Facebook is everywhere now, the ubiquitous “F” logo and “Like” button on every website and commercial. As the idea of publically signalling your allegiance and/or endorsement of a particular brand has become as easy as clicking a button on the most popular website in the country, schools are also wading into the potentials and possibilities offered by the dominant social network. With Facebook showing no sign of losing popularity, or its iron grip on the world, what are schools doing to be counted?
Facebook offers a great way for teachers (and schools in general) to make themselves and their class activities known to parents, both of enrolled and prospective students. This could be sharing news, information, resources, events and announcements. Furthering the relationship between the student, parent and teacher through the Internet allows for better communication without the fear of “helicopter parents” constantly interfering in the teacher’s jurisdiction.
Facebook: Too Powerful & Popular To Ignore
Despite the inherent dangers of blurring the lines between the real world of school and the virtual world of Facebook, the format is so useful to some educators that they resist any attempt at moderating or regulating the relationship between the two. Facebook offers far too many benefits for it to be the victim of (well-intentioned) government policing. Some restrictions are in place, such as forbidding teachers from becoming “friends” with their students on Facebook.
However, it is also true that students are more likely to communicate by text message or Facebook than they are by e-mail. A teacher providing course materials via a Facebook page, or sending appropriate and relevant Facebook messages to a student, does more to further engage the student in the learning process than a blanket ban on any social media interactions.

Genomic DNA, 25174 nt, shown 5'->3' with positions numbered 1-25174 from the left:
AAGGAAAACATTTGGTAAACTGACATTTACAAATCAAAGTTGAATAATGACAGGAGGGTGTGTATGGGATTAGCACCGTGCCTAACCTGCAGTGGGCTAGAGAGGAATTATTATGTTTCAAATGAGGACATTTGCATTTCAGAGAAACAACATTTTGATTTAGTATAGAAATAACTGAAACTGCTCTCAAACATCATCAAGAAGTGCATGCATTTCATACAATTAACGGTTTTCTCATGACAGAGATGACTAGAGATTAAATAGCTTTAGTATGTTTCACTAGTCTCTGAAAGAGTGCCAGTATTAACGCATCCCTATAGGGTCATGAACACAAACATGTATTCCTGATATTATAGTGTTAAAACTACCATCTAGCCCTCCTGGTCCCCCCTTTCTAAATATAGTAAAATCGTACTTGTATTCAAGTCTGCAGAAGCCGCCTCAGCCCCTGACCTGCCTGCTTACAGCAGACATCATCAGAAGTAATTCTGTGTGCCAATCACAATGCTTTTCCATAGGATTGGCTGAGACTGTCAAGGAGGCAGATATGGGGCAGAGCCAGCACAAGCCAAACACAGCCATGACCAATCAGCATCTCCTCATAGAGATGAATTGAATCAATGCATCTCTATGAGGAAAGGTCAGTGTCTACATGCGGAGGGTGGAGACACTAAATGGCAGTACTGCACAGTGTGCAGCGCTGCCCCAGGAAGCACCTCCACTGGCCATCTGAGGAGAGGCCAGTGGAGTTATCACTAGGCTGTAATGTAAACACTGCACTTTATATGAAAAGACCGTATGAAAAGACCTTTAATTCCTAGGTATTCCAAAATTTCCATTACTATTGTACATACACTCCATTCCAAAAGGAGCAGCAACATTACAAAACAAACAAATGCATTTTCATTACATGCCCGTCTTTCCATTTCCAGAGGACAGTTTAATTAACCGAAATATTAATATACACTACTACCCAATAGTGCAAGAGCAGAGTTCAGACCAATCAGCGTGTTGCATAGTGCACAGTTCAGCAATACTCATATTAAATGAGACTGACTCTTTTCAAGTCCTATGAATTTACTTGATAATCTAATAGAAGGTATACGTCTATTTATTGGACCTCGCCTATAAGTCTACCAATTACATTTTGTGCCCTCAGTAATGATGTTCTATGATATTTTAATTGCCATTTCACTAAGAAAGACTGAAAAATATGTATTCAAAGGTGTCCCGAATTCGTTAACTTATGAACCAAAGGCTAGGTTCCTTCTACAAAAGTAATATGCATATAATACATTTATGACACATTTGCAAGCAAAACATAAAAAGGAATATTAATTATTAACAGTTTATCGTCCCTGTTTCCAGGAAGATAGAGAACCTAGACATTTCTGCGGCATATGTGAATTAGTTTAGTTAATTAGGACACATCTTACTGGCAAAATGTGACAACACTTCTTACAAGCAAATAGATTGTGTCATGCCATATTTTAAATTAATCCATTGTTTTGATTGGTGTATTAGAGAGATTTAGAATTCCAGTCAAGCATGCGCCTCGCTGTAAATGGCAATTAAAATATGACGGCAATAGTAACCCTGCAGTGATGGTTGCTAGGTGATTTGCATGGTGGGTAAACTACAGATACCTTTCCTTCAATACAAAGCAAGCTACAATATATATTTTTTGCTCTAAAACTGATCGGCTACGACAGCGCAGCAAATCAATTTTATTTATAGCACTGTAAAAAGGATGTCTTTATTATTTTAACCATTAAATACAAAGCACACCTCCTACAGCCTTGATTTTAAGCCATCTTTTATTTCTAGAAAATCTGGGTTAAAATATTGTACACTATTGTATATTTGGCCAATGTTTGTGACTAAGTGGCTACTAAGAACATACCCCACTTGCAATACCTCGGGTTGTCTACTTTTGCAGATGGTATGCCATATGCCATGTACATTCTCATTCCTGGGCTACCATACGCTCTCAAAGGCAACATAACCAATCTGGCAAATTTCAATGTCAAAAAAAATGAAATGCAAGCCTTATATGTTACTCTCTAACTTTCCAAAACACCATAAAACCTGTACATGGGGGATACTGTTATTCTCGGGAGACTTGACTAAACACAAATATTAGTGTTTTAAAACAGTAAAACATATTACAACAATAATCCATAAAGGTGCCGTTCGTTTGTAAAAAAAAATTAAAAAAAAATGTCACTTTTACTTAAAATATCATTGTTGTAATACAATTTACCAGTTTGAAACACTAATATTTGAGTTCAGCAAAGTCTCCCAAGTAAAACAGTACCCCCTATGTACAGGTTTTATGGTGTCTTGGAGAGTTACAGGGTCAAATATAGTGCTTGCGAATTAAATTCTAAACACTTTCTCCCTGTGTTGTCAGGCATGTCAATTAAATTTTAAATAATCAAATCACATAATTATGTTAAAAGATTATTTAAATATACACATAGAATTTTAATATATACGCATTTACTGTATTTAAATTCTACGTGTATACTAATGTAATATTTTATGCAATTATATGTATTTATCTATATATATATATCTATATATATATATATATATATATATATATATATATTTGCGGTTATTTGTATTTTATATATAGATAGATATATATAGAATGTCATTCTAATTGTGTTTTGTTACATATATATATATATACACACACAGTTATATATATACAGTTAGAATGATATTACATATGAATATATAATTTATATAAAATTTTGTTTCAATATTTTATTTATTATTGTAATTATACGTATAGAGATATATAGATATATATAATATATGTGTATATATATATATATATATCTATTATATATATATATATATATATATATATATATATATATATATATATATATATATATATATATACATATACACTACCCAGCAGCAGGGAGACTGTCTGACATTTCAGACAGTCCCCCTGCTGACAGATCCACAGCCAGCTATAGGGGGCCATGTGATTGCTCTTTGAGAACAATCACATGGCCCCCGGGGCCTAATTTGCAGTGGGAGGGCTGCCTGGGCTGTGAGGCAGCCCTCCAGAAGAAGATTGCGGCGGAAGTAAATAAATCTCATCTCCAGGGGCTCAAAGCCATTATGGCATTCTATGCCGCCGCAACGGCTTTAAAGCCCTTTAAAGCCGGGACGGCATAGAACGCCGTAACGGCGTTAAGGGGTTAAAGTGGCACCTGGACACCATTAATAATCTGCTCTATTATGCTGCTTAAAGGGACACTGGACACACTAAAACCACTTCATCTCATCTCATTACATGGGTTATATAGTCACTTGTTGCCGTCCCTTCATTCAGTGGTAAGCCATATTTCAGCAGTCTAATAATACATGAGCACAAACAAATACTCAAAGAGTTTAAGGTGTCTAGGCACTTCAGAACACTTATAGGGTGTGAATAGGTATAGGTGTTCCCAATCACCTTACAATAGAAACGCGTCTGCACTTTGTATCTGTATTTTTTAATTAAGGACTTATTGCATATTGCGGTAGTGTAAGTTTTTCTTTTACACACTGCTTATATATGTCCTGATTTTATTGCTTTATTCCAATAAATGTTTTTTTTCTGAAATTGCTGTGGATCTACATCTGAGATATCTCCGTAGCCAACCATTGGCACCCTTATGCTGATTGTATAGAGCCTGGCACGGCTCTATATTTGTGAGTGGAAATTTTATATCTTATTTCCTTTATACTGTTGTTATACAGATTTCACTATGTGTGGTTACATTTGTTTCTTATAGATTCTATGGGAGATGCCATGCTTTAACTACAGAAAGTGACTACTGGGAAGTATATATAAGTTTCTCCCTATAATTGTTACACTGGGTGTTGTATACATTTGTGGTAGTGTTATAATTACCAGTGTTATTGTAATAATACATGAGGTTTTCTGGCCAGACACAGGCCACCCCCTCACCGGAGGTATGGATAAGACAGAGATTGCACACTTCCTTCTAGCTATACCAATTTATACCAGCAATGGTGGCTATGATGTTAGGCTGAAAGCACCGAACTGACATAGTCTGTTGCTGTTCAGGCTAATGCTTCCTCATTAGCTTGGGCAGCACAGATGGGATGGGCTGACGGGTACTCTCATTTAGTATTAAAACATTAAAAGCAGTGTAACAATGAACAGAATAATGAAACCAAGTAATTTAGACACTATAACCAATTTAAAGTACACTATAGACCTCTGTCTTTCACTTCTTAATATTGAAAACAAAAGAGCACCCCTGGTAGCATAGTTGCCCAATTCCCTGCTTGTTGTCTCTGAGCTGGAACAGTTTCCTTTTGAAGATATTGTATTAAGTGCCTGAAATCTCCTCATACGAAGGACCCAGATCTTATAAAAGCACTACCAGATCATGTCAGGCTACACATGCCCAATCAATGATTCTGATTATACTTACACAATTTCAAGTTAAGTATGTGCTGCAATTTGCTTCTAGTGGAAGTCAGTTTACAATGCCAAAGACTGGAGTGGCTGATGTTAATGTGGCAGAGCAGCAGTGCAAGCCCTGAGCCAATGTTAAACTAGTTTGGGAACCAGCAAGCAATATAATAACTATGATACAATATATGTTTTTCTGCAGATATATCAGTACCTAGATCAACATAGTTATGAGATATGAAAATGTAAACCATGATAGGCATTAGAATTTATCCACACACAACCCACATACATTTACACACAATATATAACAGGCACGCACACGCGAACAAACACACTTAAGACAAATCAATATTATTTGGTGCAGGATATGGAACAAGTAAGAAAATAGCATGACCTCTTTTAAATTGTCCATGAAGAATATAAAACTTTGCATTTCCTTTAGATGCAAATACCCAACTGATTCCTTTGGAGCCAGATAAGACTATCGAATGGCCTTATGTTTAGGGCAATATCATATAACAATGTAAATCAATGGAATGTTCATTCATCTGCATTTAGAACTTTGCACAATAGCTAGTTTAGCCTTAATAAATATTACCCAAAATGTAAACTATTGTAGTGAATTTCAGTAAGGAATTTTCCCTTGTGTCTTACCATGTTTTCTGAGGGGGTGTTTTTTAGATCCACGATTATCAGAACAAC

Using Facebook vs. Wasting Facebook
There is the argument that schools entering the social media realm can offset the harm (younger) students can do to themselves with the ease of use and popularity of Facebook. Rather than heavy-handed suspensions and blocking, says Slate.com, educators can be in a position to provide students with an outlet for their potentially harmful behavior. Much the same way television - a medium both constructive and destructive - can be used for educational purposes by the right hands, the proper application and use of Facebook can make all the difference to younger students who feel that their schools have nothing of interest to offer them.
What schools and Facebook both have in common is the concept of community. Facebook presents a global community, one not restricted by distance or geography. Schools, naturally, offer a more localized alternative, based on learning, education and self-improvement. This relationship can be consolidated to help parents, students and teachers address the challenges and promises of the developing 21st century. Education will never go away, and Facebook shows no signs of receding in popularity. Bridging the gap can take students to a lot of new places.